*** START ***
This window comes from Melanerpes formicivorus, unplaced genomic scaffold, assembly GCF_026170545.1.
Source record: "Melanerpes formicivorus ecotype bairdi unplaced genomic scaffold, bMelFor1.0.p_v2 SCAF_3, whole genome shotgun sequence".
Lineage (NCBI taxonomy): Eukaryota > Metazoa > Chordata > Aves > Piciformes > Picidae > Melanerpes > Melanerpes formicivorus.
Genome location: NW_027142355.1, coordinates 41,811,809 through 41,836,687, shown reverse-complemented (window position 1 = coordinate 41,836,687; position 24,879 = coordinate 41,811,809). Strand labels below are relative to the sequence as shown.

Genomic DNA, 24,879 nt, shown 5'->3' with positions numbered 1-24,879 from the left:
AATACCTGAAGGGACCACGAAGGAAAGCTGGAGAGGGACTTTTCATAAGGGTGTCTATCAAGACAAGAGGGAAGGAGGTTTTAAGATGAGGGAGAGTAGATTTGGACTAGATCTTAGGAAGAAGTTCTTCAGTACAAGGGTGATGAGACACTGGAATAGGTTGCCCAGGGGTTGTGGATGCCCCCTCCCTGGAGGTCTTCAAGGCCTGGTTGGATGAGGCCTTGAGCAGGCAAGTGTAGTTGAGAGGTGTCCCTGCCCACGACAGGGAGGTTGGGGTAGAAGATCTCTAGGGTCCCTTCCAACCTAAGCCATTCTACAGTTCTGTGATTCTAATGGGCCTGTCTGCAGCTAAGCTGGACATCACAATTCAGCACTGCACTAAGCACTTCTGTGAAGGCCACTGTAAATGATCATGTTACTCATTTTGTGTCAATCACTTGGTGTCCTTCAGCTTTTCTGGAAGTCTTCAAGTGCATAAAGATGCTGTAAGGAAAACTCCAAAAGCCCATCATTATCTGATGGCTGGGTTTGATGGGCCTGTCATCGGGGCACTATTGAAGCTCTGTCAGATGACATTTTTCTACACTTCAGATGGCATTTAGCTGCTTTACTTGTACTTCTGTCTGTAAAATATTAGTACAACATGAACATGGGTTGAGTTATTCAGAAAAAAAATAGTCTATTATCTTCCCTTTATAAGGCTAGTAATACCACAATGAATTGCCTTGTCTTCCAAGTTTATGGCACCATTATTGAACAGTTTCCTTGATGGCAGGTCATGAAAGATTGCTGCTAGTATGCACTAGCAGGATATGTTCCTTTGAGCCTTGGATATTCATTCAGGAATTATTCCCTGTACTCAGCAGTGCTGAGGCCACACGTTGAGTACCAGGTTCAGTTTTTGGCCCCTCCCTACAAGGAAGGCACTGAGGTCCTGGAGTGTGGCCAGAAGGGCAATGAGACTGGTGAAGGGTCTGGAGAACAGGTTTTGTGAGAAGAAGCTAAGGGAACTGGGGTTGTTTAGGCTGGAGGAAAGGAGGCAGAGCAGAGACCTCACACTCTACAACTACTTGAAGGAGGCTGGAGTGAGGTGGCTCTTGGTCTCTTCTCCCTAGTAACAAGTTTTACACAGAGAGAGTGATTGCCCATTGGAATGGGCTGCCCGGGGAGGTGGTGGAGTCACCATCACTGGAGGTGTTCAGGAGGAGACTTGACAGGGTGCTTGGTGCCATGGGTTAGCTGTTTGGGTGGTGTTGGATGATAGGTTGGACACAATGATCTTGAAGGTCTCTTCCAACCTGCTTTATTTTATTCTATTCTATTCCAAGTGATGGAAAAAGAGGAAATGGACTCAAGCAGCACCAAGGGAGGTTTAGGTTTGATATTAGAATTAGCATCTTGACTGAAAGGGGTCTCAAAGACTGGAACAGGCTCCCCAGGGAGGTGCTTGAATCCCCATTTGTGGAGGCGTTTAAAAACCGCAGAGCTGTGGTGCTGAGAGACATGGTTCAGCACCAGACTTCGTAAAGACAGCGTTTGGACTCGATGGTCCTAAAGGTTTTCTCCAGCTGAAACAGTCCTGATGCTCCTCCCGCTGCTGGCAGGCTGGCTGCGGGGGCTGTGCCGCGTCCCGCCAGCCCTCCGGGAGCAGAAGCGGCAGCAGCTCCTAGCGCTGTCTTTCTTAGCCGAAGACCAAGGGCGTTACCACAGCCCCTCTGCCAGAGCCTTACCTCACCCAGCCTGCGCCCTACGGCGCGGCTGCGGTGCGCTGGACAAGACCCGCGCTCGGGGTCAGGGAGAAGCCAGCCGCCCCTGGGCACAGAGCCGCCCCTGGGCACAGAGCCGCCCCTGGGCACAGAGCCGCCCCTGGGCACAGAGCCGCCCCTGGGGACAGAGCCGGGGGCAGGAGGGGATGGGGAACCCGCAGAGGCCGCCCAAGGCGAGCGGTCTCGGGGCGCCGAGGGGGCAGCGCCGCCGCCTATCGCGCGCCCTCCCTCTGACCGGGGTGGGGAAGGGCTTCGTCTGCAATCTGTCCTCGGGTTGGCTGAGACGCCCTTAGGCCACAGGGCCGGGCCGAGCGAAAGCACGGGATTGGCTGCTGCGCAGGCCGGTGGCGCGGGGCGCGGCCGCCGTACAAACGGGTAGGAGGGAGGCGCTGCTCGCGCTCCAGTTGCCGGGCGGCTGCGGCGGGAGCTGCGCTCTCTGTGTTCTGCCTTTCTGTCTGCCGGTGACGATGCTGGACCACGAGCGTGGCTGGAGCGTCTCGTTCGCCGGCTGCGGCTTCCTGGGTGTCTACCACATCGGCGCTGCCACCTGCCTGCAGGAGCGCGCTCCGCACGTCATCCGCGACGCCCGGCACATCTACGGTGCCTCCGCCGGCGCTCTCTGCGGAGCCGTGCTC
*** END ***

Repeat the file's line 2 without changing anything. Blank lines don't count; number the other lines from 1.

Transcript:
Source record: "Melanerpes formicivorus ecotype bairdi unplaced genomic scaffold, bMelFor1.0.p_v2 SCAF_3, whole genome shotgun sequence".